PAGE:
Current ResidentsODD Gallery Exhibition & Residency: The Natural & The Manufactured
Dylan Miner (July 22 - August 18, 2014)
"By using the language of anti-capitalist activism and Indigenous visuality, I make intentionally unrefined objects that, if nothing else, challenge artistic ambiguity by operating within a tradition of political didacticism and egalitarian cooperation. Through the production of print-based installations and socially-engaged collaborations, I employ the art object in an attempt to narrate a particular anti-colonial and anti-capitalist desire. As an artist, I am a storyteller whose practice narrates a uniquely visual account based in an anti-authoritarian tradition. By collaborating with Indigenous and immigrant communities, as well as working in collectives, I remake history and reterritorialize colonized spaces."
During his time in Dawson, Dylan will be working towards an exhibition as part of the ODD Gallery's 10th annual The Natural & The Manufactured project. Michin – Michif, as this project is called, uses traditional plants as its starting point. The title of this project plays on the linguistic similarities between the Métis word for medicine (michif) and the word used to describe Métis language and people (Michif).
DYLAN MINER (Métis) is Associate Professor at Michigan State University, where he coordinates a new Indigenous Contemporary Art Initiative. He holds a PhD from the University of New Mexico and has published more than fifty journal articles, book chapters, critical essays and encyclopedia entries. In 2010, he was awarded an Artist Leadership Fellowship from the National Museum of the American Indian (Smithsonian Institution).
Since 2010, he has been featured in thirteen solo exhibitions and been artist-in-residence at institutions such as the School of the Art Institute of Chicago, École supérieure des beaux-arts in Nantes and Santa Fe Art Institute. His work has been the subject of articles in publications including ARTnews, Indian Country Today, First American Art Magazine, The Globe and Mail, The Guardian and Chicago Sun-Times. Miner is descended from the Miner-Brissette-L’Hirondelle-Kennedy families with ancestral ties to Indigenous communities in the Great Lakes, Prairies and subarctic regions.
Terrance Houle (July 12 - August 18, 2014)
Terrance Houle is an internationally recognized interdisciplinary media artist and a member of the Blood Tribe. Involved with Aboriginal communities all his life, he has traveled to reservations throughout North America participating in Powwow dancing along with his native ceremonies. Houle utilizes at his discretion performance, photography, video/film, music and painting. Likewise Houle's practice includes tools of mass dissemination such as billboards and vinyl bus signage.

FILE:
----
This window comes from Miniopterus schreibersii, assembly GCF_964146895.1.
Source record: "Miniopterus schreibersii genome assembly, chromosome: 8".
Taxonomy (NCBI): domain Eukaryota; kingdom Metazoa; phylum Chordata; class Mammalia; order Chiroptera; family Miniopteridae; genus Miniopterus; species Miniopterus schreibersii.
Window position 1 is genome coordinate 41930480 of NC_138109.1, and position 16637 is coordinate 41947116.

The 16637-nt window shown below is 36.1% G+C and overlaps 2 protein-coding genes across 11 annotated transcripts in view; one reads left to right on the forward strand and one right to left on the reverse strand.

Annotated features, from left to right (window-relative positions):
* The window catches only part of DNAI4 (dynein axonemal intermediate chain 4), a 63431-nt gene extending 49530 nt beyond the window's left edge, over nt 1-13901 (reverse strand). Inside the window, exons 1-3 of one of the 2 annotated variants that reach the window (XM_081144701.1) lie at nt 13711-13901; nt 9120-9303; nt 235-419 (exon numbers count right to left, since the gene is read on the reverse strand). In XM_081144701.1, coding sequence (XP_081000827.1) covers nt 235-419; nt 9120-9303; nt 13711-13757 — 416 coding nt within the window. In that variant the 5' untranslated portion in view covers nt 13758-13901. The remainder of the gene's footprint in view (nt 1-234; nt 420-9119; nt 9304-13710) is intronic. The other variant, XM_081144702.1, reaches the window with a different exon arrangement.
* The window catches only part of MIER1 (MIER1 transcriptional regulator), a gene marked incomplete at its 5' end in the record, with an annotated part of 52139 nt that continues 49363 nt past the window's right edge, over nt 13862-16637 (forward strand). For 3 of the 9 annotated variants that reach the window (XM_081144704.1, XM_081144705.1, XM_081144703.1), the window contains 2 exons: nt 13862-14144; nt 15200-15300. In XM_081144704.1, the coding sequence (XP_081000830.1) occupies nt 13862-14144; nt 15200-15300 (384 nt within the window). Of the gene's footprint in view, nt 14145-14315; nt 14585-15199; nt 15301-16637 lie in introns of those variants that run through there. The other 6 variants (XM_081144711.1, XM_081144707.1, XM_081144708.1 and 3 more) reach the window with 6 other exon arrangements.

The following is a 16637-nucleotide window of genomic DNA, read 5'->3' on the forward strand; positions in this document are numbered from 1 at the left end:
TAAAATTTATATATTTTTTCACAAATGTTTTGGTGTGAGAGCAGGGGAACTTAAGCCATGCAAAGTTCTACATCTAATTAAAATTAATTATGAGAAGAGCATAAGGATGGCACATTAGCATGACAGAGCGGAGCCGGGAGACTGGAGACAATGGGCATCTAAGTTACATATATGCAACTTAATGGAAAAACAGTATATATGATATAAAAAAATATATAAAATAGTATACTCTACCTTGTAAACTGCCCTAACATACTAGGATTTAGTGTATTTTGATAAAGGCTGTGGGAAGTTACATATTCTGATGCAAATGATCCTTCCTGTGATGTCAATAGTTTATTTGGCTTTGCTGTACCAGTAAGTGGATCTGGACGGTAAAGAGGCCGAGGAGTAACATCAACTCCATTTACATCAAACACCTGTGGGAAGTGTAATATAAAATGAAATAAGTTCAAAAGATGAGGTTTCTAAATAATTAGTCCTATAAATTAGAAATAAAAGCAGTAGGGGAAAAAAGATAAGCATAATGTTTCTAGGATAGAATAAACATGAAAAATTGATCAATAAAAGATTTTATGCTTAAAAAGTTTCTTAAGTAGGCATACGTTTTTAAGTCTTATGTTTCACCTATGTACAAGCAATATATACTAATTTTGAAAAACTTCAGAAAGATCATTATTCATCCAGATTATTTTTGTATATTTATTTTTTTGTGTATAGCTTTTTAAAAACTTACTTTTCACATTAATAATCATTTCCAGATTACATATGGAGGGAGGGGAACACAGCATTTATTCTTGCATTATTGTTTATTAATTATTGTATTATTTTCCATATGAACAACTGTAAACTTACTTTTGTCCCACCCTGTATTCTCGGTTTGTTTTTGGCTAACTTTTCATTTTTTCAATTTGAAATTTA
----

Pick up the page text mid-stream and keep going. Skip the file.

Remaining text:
During his time in Dawson City, Terrance will be working towards an exhibition as part of the ODD Gallery's 10th annual The Natural & The Manufactured project. Using Native American Sign Language & Signals to communicate personal/general stories, history, time travel, myths, legends, life and a diverse points of view, Houle will be creating a performance / installation using local environments, buildings, historical and local sites with the help of participants from the area.
While in residence Houle will also be working on a project called Ghost Days, a new project consisting of written music for the historical ghost of the Macaulay House along with his own personal ghosts that haunt the place. (for more info on this project and to support it's creation, visit www.indiegogo.com/projects/ghost-days/ )
A graduate of the Alberta College of Art and Design, TERRANCE HOULE received his B.F.A in 2003. His groundbreaking art quickly garnered him significant accolades and opportunities, including the 2003 invitation to participate in the Thematic Residency at the Banff Centre for the Arts in. This Residency focused on 34 international indigenous people exploring issues of colonization and communion. Houle received the 2006 Enbridge Emerging Artist Award presented at the Mayors Luncheon for the Arts, City Of Calgary. After receiving many screenings of his short video/film work at the Toronto 2004 ImagineNATIVE Film Festival, Houle was awarded winner of Best Experimental Film. His work has been exhibited across Canada, Parts of the United States, Australia, Europe and England.